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Profiling Foreign Language Film Fans

Foreign-language film fans are generally youngish, well-educated, midde-class urban dwellers. However, a new app reveals not all conform to this profile. Huw Jones reports.

Polling company YouGov have just released a new online app which is proving extremely useful to our research on the market for foreign language films in the UK.

Top foreign films

Table 1: Top 25 foreign-language films in UK box office 2002-13. BFI Statistical Yearbooks.

The YouGov Profiler allows users to analyse consumer profiles. Type any brand, person or thing into the search engine and it will reveal the ‘quintessential’ fan or customer – i.e. those who consume a particular product in greater proportion to rest of the population.

This allows us to build up a more detailed picture of who actually watches foreign-language films in the UK.

Previous research suggests foreign-language films appeals to a very specific audience. Of the 14% of Britons say they like subtitled movies, a higher proportion that average are graduates, urban-dweller and aged 25-44. Middle-income (£30,000-£39,999) and high-earners (£60,000 or more) are also over-represented.

The proportion of male and female foreign-language films are broadly the same. However, minority ethnic groups are twice as likely to prefer this cinema genre than white Britons.

Perhaps most significant of all is the fact that foreign-language films fans are more voracious movie consumers than most. Of the 2% who say they prefer foreign-language films over any other genre, the majority have visited the cinema at least once a month, and half have seen 10 or more movies in the last year.

They are also more likely to to be interested in other cultural activities, too. Most have visited a museum, art gallery or live music event in the past six months, and a higher proportion that average are interested in theatre, classical music and the arts.

Profile of the quintessential male and female foreign-language film fans.

Profile of the quintessential male and female foreign-language film fans.

The typical foreign-language film fan is therefore someone who is youngish, well-educated, cosmopolitan and highly cultured.

Of course, we should be careful about pigeon-holing audiences. A cursory look through the UK’s top 25 foreign-language films of the past decade or so (table 1) reveals a diversity of genres – Hollywood-style blockbusters (Passion of the Christ, Apocalypto), Chinese martial arts films (Hero, House of Flying Daggers), Bollywood rom-coms (Never Say Goodbye, 3 Idiots), Nordic Noir crime dramas (The Girl with the Dragon Tattoo) and European art house cinema (Volver, Hidden) – each of which potentially appeals to a different set of film viewers.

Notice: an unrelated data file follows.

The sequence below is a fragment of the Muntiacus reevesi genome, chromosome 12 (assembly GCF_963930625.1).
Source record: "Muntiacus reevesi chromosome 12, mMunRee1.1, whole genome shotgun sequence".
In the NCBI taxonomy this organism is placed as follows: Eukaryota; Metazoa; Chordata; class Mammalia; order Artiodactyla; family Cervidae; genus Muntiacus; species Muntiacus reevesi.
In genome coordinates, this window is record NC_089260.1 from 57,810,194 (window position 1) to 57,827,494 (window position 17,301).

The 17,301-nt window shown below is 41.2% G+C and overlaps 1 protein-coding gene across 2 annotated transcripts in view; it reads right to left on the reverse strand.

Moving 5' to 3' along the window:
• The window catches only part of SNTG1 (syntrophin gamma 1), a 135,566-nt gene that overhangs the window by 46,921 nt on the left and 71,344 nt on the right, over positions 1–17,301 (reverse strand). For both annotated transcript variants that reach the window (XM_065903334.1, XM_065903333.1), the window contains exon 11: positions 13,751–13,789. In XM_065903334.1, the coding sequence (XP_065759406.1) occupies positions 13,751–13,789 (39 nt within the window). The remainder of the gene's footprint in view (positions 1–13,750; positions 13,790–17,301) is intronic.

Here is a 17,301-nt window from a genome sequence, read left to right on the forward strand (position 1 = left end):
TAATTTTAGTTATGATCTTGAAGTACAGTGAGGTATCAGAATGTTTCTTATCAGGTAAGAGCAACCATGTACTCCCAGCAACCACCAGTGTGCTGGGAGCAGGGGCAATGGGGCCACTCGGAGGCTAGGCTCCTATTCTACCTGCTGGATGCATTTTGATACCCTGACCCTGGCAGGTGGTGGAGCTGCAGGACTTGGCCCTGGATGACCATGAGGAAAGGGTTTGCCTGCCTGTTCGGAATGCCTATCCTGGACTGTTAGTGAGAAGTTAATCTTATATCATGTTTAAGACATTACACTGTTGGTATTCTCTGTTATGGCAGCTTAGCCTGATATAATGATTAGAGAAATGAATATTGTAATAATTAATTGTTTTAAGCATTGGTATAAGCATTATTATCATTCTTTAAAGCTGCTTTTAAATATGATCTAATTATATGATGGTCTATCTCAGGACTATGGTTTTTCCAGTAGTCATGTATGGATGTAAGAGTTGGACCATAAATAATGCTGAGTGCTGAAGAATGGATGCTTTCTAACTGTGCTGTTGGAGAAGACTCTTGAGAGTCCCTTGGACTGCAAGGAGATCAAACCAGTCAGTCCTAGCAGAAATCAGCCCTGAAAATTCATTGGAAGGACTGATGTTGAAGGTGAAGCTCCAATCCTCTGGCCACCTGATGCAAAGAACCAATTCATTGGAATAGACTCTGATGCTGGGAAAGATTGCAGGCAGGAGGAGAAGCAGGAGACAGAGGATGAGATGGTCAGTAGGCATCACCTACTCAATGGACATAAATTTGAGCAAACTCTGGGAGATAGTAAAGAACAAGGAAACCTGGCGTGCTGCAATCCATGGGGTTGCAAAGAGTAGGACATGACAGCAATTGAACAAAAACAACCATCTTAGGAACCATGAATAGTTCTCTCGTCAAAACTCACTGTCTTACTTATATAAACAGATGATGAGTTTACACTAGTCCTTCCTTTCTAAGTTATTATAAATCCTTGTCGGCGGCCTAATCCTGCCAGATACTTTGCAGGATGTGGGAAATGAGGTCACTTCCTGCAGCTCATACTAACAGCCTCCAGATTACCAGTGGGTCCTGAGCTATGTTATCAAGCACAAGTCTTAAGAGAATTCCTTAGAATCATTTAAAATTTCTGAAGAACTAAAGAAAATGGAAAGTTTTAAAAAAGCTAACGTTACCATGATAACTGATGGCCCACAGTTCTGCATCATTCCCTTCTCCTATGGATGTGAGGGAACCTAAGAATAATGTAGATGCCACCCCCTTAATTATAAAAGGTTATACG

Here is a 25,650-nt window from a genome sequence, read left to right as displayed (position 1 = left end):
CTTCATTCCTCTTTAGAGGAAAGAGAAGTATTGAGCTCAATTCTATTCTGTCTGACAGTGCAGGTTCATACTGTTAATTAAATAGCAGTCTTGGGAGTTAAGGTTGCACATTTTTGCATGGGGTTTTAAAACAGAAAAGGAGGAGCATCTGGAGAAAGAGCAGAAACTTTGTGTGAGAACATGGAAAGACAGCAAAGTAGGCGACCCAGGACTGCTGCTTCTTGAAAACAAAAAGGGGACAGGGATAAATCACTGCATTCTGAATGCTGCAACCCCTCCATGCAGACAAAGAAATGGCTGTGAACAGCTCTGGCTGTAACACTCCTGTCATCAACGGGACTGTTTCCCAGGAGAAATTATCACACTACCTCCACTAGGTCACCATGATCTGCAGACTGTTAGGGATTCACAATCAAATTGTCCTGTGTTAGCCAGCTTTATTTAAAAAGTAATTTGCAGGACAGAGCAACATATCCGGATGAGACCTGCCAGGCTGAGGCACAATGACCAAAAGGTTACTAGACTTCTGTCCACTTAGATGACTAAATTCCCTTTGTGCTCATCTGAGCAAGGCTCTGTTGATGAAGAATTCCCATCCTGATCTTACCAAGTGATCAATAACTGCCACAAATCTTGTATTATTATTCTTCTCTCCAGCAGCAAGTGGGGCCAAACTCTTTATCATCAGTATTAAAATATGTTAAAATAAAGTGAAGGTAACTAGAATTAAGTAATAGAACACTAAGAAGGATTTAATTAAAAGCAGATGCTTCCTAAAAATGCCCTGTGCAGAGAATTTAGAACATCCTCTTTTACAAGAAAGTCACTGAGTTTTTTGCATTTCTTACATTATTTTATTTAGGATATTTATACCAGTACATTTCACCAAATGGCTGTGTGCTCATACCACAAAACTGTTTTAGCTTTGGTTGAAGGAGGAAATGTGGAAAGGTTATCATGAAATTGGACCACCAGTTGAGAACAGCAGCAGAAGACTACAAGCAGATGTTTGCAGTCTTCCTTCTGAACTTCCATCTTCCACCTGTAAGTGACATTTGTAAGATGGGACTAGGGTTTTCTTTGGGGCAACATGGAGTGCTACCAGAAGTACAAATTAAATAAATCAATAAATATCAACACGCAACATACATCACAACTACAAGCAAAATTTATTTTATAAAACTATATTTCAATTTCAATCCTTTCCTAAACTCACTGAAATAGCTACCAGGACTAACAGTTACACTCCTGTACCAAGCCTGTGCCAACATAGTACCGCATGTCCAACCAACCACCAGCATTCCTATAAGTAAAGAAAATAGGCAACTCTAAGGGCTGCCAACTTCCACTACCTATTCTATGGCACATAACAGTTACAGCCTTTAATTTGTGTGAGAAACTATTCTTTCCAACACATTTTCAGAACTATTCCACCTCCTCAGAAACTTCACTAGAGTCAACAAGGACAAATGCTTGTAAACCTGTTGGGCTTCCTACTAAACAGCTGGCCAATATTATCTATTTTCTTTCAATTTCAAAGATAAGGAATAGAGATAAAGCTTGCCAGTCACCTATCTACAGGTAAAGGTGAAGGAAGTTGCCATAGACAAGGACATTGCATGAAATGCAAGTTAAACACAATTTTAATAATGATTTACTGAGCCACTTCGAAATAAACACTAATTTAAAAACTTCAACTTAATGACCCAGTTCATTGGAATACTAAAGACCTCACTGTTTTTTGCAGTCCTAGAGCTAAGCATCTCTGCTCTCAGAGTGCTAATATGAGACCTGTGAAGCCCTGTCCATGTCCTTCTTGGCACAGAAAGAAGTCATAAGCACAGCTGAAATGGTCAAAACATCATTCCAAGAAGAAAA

And yet the YouGov Profiler appears to confirm the stereotype. Our analysis of the profiles for 35 recent foreign-language films shows the majority appeal to a youngish (25-39), metropolitan, professional middle-class audience. Media/publishing and government/civil service are amongst the top professions, while almost half could spare £500-£999 per month after outgoings. Politically, the vast majority of foreign-language film fans are liberal or left-wing.

Greaty Beauty fan

Nordic Noir fan

That said, certain profiles buck this trend. Amongst the few foreign-language films to appeal to a conservative audience are The Passion of the Christ and Apocalypo, both directed by Mel Gibson, a self-described traditionalist Catholic. Similarly, Asian martial arts films Oldboy and Zatoichi are more popular with those on the political right than the left.

The Nordic Noir Millenium Trilogy (The Girl with the Dragon Tattoo, etc) tend to appeal to an older (60+) and often female audience (whose other favourite programmes include crime dramas Wallander, Walking the Dead and Luther), as do Oscar-winner The Great Beauty and Pedro Almodóvar’s Volver, starring Penélope Cruz.

The raid fan

Asian martial arts fan

Horror (Let the Right One In, Night Watch, Trollhunter) and martial arts films (Hero, The Raid) are most popular with male working-class film fans, while Japanese animations or ‘anime’ (Ponyo, Spirited Away) appeal more to a female working-class audience. Most unusual, though, is the profile for the French thriller Tell No Oneits quintessential viewer is a middle-aged, working-class Yorkshire woman.

These findings should be treated with caution. Many of the profiles are based on small samples, and there is no data on the audience for Bollywood movies, one of the UK’s most popular genres of foreign-language films, notably amongst Britain’s South Asian community.

Nevertheless, it seems that for foreign-language films to reach outside their core UK audience (i.e. the youngish, leftish, educated, urban middle classes) they either need blockbuster appeal (e.g. Apocalypto) or they should tap into another niche market, such as martial arts (Hero, The Raid), anime (Ponyo, Spirited Away), crime (The Girl with the Dragon Tattoo, Tell No One) or horror (Let the Right One In, Night Watch).

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